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charge their cargoes on the spacious quays surrounding two sides of the city. From hence that magnificent river the Hudson is navigable for large sloops and other vessels, as high up as Albany, a distance of 150 miles. The inhabitants of the whole State are enterprising and industrious, and lose no opportunity of improving by every means in their power, the natural advantages enjoyed by their city. They have cut a large canal joining Lake Champlain and the Hudson, thus connecting that river with the St. Lawrence; and have also cut a yet greater canal from Albany on the Hudson to Lake Erie ; a work that the oldest established European empire would be proud of, and which of its kind is perfectly unrivalled in any part of the world.

New York contains some fine buildings. Among these the City Hall is conspicuous, and is really a noble edifice. There is a very good Museum filled with objects extremely valuable to the zoologist, which are in fine preservation, and are kept very neat and clean.

The chief promenade in New York is a very spacious and long street called Broadway, that runs through the middle of the town. One end of this terminates at the point of the island on which ti eity is builts near a spot called “ The Battery,” from an old fort built there, and which is at present entirely useless. From hence to Fort Clinton, another useless old castle built in defiance of all the rules

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of fortification, is a very pretty little public walk, through an acre or two of ground containing some large trees. It is very agreeable during the hot months, because, from its running along the water's edge, it receives the sea-breeze of the evening.

But what must particularly be remarked with regard to New York is, that it contains one of the largest naval depots in the United States. I may here therefore without impropriety offer a few remarks, concerning the maritime power of the Republic.

CHAPTER XVIII.

THE NAVY.

BEFORE the last war with Great Britain, the United States may be said to have had no navy. Although from the vast extent of sea-coast belonging to this commercial Republic, a maritime force seemed necessary to protect their trade, yet was the plan of having a navy exceedingly unpopular; for the people were very unwilling to incur the necessary expense, despairing of ever being able to cope with Great Britain.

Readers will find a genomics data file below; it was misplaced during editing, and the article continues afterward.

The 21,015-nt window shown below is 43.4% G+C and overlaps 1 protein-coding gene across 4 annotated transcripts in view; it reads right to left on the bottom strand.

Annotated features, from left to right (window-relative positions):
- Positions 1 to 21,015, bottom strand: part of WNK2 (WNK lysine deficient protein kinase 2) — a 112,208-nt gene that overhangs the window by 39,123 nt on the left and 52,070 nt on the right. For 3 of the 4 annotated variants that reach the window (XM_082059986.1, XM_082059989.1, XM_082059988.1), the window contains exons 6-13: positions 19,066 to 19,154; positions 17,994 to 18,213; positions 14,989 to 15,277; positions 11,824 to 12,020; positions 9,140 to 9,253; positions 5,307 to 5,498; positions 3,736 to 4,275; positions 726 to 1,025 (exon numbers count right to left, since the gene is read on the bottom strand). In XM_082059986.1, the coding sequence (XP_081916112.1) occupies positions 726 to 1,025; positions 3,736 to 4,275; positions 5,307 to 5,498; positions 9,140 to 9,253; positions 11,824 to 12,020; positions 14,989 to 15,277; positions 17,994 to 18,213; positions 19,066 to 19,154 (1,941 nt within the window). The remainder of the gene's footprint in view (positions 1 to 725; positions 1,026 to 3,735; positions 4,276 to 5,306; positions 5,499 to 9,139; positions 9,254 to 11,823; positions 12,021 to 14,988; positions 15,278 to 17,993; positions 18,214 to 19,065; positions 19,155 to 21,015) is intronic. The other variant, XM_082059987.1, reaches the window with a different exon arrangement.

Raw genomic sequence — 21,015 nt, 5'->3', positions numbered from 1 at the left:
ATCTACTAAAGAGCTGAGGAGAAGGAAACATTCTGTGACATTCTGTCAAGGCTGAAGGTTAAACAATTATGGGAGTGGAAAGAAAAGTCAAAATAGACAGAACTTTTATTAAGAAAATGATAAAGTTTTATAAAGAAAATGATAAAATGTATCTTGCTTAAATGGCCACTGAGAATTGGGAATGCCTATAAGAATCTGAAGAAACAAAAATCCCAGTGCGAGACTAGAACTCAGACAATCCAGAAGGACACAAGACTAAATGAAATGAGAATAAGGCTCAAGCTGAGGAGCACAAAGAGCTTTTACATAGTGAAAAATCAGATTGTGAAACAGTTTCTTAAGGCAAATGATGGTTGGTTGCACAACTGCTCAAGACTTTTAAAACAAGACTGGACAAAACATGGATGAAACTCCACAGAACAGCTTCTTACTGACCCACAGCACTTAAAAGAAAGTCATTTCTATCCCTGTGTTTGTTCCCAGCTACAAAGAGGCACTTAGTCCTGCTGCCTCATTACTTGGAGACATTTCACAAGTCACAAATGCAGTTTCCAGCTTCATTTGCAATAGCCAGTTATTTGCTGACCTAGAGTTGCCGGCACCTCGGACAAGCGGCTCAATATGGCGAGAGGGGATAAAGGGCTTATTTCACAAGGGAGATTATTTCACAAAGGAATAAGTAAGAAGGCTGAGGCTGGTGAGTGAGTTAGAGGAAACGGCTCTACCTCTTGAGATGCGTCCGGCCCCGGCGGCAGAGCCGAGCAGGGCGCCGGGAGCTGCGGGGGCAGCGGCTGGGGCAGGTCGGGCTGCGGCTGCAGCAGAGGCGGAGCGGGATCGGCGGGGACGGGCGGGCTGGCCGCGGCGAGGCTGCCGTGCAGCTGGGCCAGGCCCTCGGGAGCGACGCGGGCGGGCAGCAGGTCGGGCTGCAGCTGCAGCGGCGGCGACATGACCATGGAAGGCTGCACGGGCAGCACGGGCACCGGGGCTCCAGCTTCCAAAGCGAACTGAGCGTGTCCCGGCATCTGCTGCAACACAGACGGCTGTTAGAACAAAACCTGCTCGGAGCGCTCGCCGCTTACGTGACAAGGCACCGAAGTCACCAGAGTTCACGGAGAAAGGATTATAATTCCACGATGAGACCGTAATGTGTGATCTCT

Hence, when President Jefferson advised his fellow-citizens, to content themselves with building a sufficient number of gun-boats, to defend their rivers and harbours, this advice was put into execution, and was even carried so far that a frigate was sold as useless. But after they had captured a few British men-of-war, the Americans, in allusion to the gun-boats, which were for the most part drawn up ashore, derided the advice of Presi. sident Jefferson, by calling it “ the Terrapin System."*

When Commodore Hull brought the Guerriere into Boston, the people could hardly believe their senses, having previously imagined that a British frigate could easily take a seventy-four of any other nation. Every thing that could be thought of was done to confer honour on the first American officer who had taken a British frigate; he was thanked by Congress, he was presented with a superb sword by the inhabitants of Boston, and he was every where overwhelmed with congratulations and praises. The charm of English invincibility was broken, and a new spirit was infused into the sailors, and indeed into every class of the citizens. Several other successes increased their hopes : and the navy, from being looked upon with dislike, has become the darling of the nation, who are willing to pay any sums of money for its support and increase.

* The Terrapin is a small tortoise, very common throughout the United States, which climbs out of the water upon rocks or logs of wood to sun itself, but plunges hastily into the water when alarmed.

There are several reasons to be assigned for the maritime victories of the Americans. Their seaofficers knew that their very existence as a corps, depended on their exertions, and that unless they gained some successes, the navy would become very unpopular, and would perhaps be even entirely given up. Hence it is probable, that no vessels of war ever floated on the ocean, in which greater pains were taken in instructing and exercising the men, or in which a more exact and rigid discipline was enforced. The sailors were all volunteers, a circumstance upon which too much stress cannot be laid, as they must surely have felt more zeal and ardour, than men dragged from their home by violence, and forced to fight the battles of a country which oppressed them. Moreover the American

vessels were in every case of superior force to those of the British which they captured, but the difference was not very great, certainly not more than the British had been accustomed to disregard whenever they attacked the French. Besides this, the crews of our frigates were for the most part defective.

At the conclusion of the war with England, the American navy consisted of only a few frigates. An idea of its present force may be formed from the following statement :

Extract from “The Documents accompanying the

Message of the President of the United States to both Houses, at the Commencement of the Second Session of the Seventeenth Congress, December 3, 1822."

No. II. " List of Vessels of the United States' Navy, now

in Service.

...:

IS IN THE PACIFIC OCEAN...
Ship, Franklin ................74 guns.
Schooner, Dolphin ........... 12

IN THE MEDITERRANEAN.
Frigate, Constitution
Sloop of war, Ontario .......... 18
Schooner, Nonsuch ............ 12

ON THE COAşT OF AFRICA.
Coryette, Cyane ............

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